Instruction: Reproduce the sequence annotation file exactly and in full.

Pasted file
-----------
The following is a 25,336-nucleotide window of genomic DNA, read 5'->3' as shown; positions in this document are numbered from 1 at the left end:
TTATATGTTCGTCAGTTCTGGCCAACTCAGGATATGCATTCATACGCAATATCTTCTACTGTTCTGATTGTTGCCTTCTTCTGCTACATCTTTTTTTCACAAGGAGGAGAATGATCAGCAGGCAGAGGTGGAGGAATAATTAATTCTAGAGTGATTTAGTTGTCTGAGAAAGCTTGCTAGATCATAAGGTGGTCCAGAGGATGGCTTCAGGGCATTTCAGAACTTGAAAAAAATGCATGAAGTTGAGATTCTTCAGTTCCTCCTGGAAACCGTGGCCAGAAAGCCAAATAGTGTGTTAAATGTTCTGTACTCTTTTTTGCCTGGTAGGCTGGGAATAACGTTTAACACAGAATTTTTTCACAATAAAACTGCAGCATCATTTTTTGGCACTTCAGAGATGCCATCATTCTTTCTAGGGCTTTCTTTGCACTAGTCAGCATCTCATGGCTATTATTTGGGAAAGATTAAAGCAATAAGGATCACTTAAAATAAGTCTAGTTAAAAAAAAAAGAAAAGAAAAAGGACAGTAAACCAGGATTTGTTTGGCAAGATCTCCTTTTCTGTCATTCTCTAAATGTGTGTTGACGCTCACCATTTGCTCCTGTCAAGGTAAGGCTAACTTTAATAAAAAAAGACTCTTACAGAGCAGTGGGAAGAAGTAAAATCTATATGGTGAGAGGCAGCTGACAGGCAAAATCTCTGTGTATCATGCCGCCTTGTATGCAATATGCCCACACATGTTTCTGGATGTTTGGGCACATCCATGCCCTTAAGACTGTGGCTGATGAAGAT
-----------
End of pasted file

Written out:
The following is a 25,336-nucleotide window of genomic DNA, read 5'->3' as shown; positions in this document are numbered from 1 at the left end:
TTATATGTTCGTCAGTTCTGGCCAACTCAGGATATGCATTCATACGCAATATCTTCTACTGTTCTGATTGTTGCCTTCTTCTGCTACATCTTTTTTTCACAAGGAGGAGAATGATCAGCAGGCAGAGGTGGAGGAATAATTAATTCTAGAGTGATTTAGTTGTCTGAGAAAGCTTGCTAGATCATAAGGTGGTCCAGAGGATGGCTTCAGGGCATTTCAGAACTTGAAAAAAATGCATGAAGTTGAGATTCTTCAGTTCCTCCTGGAAACCGTGGCCAGAAAGCCAAATAGTGTGTTAAATGTTCTGTACTCTTTTTTGCCTGGTAGGCTGGGAATAACGTTTAACACAGAATTTTTTCACAATAAAACTGCAGCATCATTTTTTGGCACTTCAGAGATGCCATCATTCTTTCTAGGGCTTTCTTTGCACTAGTCAGCATCTCATGGCTATTATTTGGGAAAGATTAAAGCAATAAGGATCACTTAAAATAAGTCTAGTTAAAAAAAAAAGAAAAGAAAAAGGACAGTAAACCAGGATTTGTTTGGCAAGATCTCCTTTTCTGTCATTCTCTAAATGTGTGTTGACGCTCACCATTTGCTCCTGTCAAGGTAAGGCTAACTTTAATAAAAAAAGACTCTTACAGAGCAGTGGGAAGAAGTAAAATCTATATGGTGAGAGGCAGCTGACAGGCAAAATCTCTGTGTATCATGCCGCCTTGTATGCAATATGCCCACACATGTTTCTGGATGTTTGGGCACATCCATGCCCTTAAGACTGTGGCTGATGAAGAT